In this video, former FBI hostage and crisis negotiator Chris Voss discusses the importance of understanding emotions and empathy in negotiations. He emphasizes the need to listen actively and empathetically, and highlights the significance of meeting in-person for negotiations. Voss also challenges the notion of "not negotiating with terrorists" and discusses the value of collaboration and communication in resolving conflicts. Furthermore, he delves into the neuroscience behind empathy and the power of feeling understood in negotiations.

Questions & Answers

Q: What is the toughest part of negotiating for a hostage with a kidnapper?

The toughest part is engaging in the negotiation process even when it looks bad from the beginning.

Q: What makes a negotiation difficult in a hostage situation?

Difficulty arises when kidnappers make demands that are impossible to meet and intentionally block communication.

Q: Can negotiations be conducted in public as opposed to a private channel?

Yes, negotiations with kidnappers can occur in public, especially when they use the media as a channel to make statements and appeal to specific groups.

Q: How do you quantify or determine the value of human life in negotiations?

The value of human life is subjective and depends on what the other side believes they can gain. It is influenced by factors such as the person's market value, the effort required to obtain the desired outcome, and the speed of achieving it.

Q: In negotiations, is reason or emotion more important?

Emotion plays a significant role in negotiations because decisions are ultimately made based on what individuals care about. Reason is influenced by emotion and is subjective to each person's perspective.

Q: How does empathy play a role in negotiations?

Empathy is about understanding where the other side is coming from, even if you don't agree or sympathize with their views. It allows negotiators to build rapport and create a conducive environment for collaboration.

Q: Is compassion necessary in negotiations?

Compassion can be helpful but is not essential. Understanding and acknowledging the other person's perspective is more important than expressing compassion. It's about showing that you genuinely comprehend their position without necessarily agreeing or sympathizing with it.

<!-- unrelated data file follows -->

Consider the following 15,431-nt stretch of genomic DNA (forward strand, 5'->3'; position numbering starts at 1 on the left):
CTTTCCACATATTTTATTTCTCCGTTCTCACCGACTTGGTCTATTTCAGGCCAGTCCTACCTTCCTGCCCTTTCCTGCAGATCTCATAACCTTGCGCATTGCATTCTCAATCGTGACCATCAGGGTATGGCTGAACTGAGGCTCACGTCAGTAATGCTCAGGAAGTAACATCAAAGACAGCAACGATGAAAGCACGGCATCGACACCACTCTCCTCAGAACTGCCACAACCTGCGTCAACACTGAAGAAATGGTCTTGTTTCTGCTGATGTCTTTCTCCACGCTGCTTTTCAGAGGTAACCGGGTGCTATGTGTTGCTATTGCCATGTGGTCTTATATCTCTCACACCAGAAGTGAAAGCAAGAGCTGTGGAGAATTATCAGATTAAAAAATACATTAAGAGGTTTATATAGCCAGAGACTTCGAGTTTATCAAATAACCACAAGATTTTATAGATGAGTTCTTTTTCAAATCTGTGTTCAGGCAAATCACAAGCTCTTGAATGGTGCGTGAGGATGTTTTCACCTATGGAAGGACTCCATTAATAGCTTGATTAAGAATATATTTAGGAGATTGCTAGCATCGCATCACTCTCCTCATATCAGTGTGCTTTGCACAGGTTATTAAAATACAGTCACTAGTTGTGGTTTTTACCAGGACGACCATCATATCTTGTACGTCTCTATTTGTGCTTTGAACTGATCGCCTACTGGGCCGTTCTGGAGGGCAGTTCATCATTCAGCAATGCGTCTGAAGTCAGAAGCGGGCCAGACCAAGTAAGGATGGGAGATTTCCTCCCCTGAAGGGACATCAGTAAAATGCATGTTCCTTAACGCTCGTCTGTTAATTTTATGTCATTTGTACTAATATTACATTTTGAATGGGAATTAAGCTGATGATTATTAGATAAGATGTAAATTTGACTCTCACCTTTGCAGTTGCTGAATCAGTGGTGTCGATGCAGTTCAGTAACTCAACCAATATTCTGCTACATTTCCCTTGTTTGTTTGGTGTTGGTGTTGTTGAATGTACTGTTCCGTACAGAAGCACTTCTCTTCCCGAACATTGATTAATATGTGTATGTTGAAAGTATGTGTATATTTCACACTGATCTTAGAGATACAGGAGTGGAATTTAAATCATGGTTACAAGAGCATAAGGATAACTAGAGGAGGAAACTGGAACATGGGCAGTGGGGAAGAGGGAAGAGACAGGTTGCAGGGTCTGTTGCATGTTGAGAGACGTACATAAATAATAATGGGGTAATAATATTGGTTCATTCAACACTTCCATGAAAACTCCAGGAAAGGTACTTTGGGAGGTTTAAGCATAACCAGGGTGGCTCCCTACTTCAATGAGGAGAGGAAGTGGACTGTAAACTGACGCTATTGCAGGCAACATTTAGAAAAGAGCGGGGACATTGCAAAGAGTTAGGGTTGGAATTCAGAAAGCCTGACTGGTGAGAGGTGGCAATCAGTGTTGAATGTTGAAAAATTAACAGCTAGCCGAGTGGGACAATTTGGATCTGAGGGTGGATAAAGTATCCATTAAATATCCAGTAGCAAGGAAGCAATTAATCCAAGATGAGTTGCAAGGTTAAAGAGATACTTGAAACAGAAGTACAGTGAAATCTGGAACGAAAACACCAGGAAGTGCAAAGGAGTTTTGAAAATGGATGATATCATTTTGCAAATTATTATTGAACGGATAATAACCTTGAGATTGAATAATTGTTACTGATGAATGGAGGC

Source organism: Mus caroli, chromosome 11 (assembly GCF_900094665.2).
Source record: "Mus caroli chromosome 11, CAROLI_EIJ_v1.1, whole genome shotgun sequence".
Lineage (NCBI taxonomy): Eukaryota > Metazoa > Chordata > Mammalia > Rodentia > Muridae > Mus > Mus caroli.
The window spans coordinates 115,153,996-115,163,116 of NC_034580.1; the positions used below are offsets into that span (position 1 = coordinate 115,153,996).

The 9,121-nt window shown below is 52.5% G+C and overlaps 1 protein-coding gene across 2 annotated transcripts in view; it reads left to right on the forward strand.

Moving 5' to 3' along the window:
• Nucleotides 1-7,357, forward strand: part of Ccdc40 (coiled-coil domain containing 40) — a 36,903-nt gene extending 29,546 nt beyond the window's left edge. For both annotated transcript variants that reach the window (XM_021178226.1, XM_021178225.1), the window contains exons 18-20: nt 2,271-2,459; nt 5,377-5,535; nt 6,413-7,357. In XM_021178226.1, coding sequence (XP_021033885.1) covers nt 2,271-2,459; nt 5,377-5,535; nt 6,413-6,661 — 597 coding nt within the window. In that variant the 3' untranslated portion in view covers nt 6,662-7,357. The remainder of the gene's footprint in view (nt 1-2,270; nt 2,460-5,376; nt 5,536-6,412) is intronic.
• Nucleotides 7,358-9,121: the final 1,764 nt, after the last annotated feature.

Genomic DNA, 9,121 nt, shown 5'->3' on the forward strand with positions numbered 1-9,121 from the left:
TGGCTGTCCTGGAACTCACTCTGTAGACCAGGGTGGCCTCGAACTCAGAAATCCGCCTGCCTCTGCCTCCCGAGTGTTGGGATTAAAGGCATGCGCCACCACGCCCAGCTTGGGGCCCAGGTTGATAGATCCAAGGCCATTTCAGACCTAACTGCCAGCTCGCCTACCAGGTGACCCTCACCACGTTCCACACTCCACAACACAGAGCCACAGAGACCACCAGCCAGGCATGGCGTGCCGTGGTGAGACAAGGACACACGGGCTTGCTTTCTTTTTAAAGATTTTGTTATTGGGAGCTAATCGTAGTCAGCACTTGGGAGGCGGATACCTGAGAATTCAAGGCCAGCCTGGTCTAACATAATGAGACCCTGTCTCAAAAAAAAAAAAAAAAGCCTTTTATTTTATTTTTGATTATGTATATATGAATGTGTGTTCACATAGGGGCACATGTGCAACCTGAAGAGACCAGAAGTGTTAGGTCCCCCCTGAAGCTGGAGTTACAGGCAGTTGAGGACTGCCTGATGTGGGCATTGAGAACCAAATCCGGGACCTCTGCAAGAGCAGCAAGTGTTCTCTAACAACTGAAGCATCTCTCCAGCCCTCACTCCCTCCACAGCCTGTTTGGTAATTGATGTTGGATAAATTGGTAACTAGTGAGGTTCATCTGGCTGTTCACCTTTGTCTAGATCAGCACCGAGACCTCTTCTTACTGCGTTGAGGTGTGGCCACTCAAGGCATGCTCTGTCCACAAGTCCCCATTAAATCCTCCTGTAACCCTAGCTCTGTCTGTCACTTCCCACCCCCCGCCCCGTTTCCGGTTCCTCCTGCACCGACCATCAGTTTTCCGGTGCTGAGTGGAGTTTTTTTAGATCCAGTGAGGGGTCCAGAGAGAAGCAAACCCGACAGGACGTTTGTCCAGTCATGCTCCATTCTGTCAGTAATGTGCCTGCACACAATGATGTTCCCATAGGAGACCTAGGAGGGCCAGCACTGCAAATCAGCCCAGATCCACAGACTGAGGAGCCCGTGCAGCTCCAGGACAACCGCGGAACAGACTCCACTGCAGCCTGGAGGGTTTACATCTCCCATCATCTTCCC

Q: How do you actively listen and truly hear another person in negotiations?

Active listening involves proactively anticipating what the other person is saying and being fully present in the conversation. By focusing on understanding their perspective, you can react and respond effectively.

Q: Is meeting in-person important for negotiations?

Yes, meeting in-person can enhance negotiations by allowing individuals to connect on an energetic and intuitive level. Although technology like Zoom can provide some communication benefits, it does not fully replicate the experience of being together physically.

Q: Can negotiations help resolve geopolitical conflicts?

Negotiations have the potential to resolve conflicts, even in tense geopolitical situations. By fostering empathy, understanding, and open dialogue, world leaders can work towards peaceful resolutions.


Negotiations, whether in hostage situations or geopolitical conflicts, rely on emotions and empathy. Active listening, understanding perspectives, and finding common ground are crucial for productive negotiations. Meeting in-person can deepen connections and enhance understanding. Instead of strictly adhering to the notion of "not negotiating with terrorists," communication and collaboration should be prioritized. Overall, negotiations aim to find collaboration and implementable solutions for all parties involved.

Summary & Key Takeaways

  • Kidnapping negotiations are driven by the kidnapper's feelings, emphasizing the importance of understanding their perspective.

  • It is crucial to identify when negotiations are difficult, such as when the party is not truly interested in negotiating or when demands are impossible to meet.

  • Negotiations can occur in public or private, with each approach being strategic depending on the context.

  • The value of human life in negotiations is subjective, varying based on what the other party can gain and how quickly it can be obtained.

  • Negotiations are heavily influenced by emotions rather than reasoning, making empathy and understanding crucial for success.